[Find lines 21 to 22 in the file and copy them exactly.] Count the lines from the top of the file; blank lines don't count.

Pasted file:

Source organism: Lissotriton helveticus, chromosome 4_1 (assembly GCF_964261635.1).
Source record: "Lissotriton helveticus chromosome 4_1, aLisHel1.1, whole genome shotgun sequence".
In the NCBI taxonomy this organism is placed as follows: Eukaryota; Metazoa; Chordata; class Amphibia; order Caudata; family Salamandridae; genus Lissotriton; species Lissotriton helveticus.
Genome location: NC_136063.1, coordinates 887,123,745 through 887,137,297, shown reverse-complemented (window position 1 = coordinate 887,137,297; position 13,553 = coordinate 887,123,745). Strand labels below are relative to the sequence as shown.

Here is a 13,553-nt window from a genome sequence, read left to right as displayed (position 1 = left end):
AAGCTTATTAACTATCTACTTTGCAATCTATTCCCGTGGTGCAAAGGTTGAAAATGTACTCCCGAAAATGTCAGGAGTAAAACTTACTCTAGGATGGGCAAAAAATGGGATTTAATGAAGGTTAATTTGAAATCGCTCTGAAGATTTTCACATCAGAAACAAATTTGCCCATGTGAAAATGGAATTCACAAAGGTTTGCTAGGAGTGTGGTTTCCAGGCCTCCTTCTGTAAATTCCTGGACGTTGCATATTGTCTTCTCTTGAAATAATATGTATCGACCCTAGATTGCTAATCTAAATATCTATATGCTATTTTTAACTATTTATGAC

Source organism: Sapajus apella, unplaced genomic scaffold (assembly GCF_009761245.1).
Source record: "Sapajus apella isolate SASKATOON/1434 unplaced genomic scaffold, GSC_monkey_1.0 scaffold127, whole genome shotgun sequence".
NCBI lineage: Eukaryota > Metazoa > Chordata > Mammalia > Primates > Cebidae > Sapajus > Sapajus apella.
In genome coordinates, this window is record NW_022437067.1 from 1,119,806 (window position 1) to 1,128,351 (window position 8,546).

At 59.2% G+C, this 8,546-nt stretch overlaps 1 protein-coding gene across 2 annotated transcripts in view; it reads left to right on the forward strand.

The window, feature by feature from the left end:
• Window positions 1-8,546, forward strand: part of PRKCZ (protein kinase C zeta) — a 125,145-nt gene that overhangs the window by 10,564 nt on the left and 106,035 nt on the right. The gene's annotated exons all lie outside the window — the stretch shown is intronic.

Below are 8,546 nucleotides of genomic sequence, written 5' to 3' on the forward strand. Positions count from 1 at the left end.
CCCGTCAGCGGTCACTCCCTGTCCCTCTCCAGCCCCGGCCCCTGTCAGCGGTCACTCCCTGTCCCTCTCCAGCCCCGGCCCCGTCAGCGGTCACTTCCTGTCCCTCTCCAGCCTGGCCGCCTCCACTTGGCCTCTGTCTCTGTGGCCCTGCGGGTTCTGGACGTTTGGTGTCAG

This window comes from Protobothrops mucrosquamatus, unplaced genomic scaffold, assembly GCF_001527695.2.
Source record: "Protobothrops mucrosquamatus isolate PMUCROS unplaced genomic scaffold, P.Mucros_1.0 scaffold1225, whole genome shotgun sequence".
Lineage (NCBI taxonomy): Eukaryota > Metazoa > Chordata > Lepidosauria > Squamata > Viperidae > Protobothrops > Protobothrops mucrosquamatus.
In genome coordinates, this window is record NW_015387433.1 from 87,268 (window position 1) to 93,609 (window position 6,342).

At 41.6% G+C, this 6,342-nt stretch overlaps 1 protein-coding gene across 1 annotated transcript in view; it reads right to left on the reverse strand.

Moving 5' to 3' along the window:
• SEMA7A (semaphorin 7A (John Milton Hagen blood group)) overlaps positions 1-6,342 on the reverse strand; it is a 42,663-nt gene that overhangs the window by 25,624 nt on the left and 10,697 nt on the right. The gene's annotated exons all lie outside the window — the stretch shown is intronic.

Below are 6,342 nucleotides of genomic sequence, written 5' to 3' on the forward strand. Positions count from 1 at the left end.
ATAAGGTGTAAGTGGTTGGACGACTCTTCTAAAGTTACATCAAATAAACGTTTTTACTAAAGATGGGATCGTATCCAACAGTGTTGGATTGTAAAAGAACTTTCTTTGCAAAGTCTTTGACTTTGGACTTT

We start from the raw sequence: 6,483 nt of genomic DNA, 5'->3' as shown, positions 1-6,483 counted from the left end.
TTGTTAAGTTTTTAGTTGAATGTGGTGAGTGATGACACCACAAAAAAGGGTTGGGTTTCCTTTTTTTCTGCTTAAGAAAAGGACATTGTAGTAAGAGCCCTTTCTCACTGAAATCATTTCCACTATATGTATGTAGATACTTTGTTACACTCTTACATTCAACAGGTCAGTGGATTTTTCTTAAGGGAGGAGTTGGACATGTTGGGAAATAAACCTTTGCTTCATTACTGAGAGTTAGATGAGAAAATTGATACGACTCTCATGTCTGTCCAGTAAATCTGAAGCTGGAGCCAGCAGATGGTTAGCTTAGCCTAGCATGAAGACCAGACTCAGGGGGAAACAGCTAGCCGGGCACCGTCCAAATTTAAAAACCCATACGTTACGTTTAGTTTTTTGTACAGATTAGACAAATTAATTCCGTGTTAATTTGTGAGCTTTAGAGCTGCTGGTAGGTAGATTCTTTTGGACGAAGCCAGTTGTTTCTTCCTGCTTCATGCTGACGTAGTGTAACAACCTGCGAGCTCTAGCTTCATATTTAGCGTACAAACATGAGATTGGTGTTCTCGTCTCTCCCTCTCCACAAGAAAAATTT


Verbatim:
Moving 5' to 3' along the window:
• SEMA7A (semaphorin 7A (John Milton Hagen blood group)) overlaps positions 1-6,342 on the reverse strand; it is a 42,663-nt gene that overhangs the window by 25,624 nt on the left and 10,697 nt on the right. The gene's annotated exons all lie outside the window — the stretch shown is intronic.